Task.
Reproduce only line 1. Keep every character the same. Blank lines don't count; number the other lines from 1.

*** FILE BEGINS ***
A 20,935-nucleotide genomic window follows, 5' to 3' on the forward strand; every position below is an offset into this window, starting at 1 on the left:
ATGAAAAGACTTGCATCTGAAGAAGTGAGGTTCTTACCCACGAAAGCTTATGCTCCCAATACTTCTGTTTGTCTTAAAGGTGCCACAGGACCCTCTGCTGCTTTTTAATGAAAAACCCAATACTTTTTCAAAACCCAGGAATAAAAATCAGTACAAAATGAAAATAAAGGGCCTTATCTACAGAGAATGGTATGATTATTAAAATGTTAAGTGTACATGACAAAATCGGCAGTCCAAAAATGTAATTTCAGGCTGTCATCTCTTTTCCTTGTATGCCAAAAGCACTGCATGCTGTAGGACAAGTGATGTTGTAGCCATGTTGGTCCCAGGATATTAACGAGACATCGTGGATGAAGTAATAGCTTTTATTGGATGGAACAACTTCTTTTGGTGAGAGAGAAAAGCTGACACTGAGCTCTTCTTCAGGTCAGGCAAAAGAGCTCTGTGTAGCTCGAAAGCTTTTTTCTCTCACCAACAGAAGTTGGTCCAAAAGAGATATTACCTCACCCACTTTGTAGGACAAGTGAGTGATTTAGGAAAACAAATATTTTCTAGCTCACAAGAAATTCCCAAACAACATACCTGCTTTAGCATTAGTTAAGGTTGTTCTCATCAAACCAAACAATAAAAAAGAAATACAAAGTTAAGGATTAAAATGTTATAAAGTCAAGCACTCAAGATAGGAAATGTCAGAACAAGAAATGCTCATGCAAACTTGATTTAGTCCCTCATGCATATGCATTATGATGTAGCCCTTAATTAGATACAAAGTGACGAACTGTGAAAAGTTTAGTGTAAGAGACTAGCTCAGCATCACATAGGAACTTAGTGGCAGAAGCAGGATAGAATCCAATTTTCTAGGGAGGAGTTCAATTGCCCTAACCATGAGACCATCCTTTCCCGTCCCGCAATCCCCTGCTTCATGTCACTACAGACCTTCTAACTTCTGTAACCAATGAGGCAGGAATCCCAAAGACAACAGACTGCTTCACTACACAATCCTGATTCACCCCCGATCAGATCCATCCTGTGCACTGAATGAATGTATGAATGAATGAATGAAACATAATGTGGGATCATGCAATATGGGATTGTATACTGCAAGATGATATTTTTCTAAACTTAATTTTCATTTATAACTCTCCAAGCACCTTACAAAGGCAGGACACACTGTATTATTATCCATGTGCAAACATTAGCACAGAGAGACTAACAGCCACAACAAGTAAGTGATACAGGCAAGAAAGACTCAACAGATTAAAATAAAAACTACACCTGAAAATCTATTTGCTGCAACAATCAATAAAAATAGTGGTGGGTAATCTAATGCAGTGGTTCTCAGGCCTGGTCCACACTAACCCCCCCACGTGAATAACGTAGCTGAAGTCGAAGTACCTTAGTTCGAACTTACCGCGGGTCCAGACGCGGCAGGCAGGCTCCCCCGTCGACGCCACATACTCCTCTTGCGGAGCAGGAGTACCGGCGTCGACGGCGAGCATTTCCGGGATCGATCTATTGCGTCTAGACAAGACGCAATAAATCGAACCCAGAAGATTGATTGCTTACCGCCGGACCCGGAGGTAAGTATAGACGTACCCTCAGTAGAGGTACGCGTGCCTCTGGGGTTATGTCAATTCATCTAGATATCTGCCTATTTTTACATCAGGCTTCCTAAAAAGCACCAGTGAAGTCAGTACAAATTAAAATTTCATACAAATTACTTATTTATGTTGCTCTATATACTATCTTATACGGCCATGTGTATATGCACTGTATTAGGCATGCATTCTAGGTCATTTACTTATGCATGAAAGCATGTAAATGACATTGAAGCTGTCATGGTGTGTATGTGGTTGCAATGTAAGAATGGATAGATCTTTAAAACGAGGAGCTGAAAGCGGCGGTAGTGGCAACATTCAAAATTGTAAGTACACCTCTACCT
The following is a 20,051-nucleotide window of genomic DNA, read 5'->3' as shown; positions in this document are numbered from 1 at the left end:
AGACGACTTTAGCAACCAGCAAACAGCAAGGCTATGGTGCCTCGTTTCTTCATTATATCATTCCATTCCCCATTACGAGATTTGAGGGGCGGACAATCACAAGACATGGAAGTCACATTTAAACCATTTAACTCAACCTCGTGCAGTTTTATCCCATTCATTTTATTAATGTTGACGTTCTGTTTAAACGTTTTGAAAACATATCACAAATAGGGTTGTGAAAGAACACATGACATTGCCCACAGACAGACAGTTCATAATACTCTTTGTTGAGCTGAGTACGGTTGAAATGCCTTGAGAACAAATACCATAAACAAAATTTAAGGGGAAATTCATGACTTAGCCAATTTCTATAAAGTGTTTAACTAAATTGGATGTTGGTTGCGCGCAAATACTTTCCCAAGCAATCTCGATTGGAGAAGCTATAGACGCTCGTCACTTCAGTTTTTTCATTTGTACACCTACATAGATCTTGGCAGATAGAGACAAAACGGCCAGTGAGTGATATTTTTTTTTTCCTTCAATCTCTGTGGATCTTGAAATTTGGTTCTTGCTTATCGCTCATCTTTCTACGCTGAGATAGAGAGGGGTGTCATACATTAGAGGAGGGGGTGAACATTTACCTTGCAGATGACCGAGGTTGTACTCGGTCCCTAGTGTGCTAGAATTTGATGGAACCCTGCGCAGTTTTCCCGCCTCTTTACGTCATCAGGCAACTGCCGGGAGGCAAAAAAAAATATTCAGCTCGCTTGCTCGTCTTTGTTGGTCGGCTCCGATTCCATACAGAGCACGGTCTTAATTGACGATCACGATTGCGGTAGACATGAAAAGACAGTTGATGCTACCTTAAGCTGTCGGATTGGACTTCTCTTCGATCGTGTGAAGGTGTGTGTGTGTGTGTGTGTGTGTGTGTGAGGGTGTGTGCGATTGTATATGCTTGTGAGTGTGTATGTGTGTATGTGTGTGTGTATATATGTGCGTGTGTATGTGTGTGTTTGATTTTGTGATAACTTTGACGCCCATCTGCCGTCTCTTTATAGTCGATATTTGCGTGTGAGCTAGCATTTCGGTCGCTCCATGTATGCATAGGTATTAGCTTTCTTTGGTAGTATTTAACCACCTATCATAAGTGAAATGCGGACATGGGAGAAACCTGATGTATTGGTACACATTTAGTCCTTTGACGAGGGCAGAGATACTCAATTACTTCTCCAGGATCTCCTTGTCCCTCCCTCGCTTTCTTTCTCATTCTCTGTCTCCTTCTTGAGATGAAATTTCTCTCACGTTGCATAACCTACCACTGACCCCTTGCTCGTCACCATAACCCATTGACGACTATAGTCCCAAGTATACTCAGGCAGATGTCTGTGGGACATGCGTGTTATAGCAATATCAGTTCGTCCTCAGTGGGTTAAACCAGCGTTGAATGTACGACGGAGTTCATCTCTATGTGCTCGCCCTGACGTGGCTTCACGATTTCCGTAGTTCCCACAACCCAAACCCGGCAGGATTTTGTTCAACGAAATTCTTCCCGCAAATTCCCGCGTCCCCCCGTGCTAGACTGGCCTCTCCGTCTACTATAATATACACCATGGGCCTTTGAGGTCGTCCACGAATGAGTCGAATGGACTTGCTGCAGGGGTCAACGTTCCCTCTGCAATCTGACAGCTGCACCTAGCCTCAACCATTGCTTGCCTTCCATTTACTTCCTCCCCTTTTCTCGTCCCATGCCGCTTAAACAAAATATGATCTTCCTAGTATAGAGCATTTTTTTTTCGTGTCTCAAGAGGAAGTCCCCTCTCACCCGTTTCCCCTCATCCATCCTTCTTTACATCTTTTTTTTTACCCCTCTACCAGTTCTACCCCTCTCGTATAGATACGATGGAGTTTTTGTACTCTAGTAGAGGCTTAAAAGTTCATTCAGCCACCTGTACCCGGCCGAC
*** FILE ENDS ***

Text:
A 20,935-nucleotide genomic window follows, 5' to 3' on the forward strand; every position below is an offset into this window, starting at 1 on the left: